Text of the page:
Thursday, September 17, 2020

President Trump Signs Second Peace Deal-Peace is a Process!

President trump signed the second peace deal in an effort to reduce conflict and improve trade. I'm reading the Peace to Prosperity and trying to digest the specifics of the plan and its long-term feasibility. There appears to be a political and economic components to the approach that seeks to create improved normalization of relationships through regional engagement and local development. I wanted to better understand the plan and its ramifications on economic and geopolitical concerns so here is what I found....

On the economic side the plan seeks to open "...the West Bank and Gaza to regional and global markets." The overall strategy appears to be that if we improve the economic market of the Palestinians we can create a more viable state with positive economic engagement. As a process it will require some basic level of agreement and then both sides moving toward market reforms that impact Gaza's capacity provide for its people. 

I can say that one of the things the Palestinians suffer from is poverty. Any time we can raise people from poverty into full economic engagement we will also encourage more pro-business and pro-social viewpoints. Discrimination is reduced where opportunities are increased. If Palestinians are able to raise the fundamentals of their economic system and their educational outputs they may find their environment shift positively as new elemental foundations adjust. 

The report goes on to say...."This part of the plan will create a business environment that provides investors with confidence that their assets will be secure by improving property rights, the rule of law, fiscal sustainability, capital markets, and anti-corruption policies."

In order to have a viable economy there will need to be some things that ensure there is basic trust in the economy and the governance of it. It is important to remember that investors want guarantees that they are not going to lose their money if political winds change and in turn writing such issues into the treaties helps to better create an investment climate. Without a strong investment environment you won't have investments and you won't have economic growth and that will likely stump the viability of Palestinian hopes.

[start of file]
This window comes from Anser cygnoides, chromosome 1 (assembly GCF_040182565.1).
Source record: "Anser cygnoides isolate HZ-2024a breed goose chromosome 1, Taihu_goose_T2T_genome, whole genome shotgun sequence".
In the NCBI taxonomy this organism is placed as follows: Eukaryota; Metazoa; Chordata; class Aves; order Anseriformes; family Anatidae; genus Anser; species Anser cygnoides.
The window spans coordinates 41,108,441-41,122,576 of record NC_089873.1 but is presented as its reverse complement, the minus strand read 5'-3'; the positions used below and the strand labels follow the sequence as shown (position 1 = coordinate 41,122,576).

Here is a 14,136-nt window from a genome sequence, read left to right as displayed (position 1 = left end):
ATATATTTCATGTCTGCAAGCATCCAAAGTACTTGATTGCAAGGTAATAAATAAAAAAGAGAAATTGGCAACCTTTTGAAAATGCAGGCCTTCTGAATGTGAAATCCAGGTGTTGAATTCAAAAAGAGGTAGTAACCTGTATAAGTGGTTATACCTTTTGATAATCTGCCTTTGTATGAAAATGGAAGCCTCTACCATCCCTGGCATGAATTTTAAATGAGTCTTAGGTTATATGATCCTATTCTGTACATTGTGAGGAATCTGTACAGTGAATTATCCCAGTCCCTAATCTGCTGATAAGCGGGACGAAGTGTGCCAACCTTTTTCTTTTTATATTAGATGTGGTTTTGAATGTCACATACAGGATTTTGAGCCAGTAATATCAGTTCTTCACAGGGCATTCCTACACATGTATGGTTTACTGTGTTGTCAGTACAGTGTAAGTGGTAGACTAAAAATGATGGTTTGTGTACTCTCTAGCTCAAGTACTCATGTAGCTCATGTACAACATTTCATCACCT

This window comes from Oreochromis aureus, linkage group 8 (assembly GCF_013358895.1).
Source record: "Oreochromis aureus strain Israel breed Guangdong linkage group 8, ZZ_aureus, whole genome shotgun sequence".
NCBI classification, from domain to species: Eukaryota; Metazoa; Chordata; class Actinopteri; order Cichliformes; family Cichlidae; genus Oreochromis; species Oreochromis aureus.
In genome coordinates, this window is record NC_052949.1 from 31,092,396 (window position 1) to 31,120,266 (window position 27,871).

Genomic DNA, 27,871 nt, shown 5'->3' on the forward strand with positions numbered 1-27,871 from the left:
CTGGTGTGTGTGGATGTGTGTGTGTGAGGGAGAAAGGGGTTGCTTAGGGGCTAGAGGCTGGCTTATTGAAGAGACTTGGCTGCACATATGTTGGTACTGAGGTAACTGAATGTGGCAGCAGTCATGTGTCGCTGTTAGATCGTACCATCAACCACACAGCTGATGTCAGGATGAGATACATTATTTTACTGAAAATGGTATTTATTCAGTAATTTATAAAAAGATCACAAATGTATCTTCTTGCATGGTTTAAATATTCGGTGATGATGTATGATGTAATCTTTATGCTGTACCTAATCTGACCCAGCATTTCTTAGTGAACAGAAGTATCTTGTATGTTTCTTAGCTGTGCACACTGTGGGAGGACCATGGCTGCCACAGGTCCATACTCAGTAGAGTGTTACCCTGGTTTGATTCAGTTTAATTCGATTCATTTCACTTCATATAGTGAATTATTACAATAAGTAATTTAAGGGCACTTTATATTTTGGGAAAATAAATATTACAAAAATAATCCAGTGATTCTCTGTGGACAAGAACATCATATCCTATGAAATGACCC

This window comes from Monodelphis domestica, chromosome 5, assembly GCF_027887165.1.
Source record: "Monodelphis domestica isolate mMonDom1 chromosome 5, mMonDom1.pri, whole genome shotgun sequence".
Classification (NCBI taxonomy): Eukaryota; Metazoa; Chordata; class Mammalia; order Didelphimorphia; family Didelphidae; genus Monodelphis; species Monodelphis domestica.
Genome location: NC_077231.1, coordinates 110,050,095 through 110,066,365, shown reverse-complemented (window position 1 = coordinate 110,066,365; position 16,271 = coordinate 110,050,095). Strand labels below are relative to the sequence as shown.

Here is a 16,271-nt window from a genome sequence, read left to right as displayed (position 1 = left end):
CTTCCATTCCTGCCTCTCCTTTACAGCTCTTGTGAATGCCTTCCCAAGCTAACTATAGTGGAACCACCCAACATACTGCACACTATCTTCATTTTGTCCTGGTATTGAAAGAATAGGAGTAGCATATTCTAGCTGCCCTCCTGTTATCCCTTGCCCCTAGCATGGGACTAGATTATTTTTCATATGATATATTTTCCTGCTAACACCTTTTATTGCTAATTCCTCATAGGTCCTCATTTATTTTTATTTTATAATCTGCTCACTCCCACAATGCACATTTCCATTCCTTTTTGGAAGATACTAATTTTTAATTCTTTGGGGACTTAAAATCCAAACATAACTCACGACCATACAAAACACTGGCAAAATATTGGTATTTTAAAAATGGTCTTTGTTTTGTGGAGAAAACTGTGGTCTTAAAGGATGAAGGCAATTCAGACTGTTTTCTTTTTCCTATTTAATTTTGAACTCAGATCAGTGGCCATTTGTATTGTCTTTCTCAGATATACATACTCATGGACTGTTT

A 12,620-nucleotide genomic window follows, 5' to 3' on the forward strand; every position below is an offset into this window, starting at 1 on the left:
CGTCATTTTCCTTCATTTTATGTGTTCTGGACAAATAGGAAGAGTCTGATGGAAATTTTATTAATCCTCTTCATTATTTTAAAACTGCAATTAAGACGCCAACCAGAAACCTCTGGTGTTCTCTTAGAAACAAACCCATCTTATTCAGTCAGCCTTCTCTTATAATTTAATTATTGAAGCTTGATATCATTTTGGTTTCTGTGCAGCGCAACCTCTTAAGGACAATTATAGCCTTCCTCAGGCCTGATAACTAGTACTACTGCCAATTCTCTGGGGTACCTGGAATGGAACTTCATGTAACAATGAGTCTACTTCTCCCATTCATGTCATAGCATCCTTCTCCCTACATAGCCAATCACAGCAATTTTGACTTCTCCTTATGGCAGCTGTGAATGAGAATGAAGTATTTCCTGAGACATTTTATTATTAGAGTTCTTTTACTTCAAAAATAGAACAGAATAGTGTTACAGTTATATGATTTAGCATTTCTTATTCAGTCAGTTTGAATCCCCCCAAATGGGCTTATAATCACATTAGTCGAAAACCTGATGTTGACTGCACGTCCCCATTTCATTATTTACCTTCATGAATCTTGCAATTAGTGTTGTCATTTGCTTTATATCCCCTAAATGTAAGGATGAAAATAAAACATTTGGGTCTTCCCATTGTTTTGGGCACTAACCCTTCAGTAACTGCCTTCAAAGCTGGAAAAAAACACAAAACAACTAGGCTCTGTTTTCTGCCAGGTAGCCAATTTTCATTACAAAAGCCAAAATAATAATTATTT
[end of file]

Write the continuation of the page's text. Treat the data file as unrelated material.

There are other parts of the plan that have benefits as well such as infrastructure improvements, private sector growth, and improve regional economic cooperation. Fundamentally I couldn't disagree with the basics of what they are trying to propose. Since the specifics are highly dependent on the knowledge and awareness of specific application I will leave my opinions of the details alone not something I want to put my fingers in as it will be moving water until implementation.

There is also the social side in the sense that there is some help for job employment and quality of life improvements. Jobs are essential to any global economic engagement and quality of life helps to alleviate poverty. People in that community suffered for a long time and while there is likely to be no perfect solution this is one peace deal they should seriously consider. 

 What we also find is that governance needs additional strengthening if it is going to be able to function within a global economy with larger businesses. It also must be responsive to its citizens needs as much as possible if people are going to feel as though they are part of the system and have a stake in it. It was my understanding that the government was relatively weak and that may be one of the contributing factors in slower development. 

I understand that there will be people who really disagree with the Peace Deal and are likely to be upset about it but I'm not sure there is at this moment in history a better option. There is a need to develop a strong independent state that has the capacity to encourage growth and development. Changing the environment, updating skills, encouraging investment, and engaging with the international community are essential. I can't say what will happen now but I suspect that a number of countries will continue to seek normalization for a long stemming conflict. Solving this problem in a way that is at least satisfactorily to most of the members means that we will reduce Middle East tensions by a great deal as this is one of the essential problems often cited in the discussion of cultural/religious differences.

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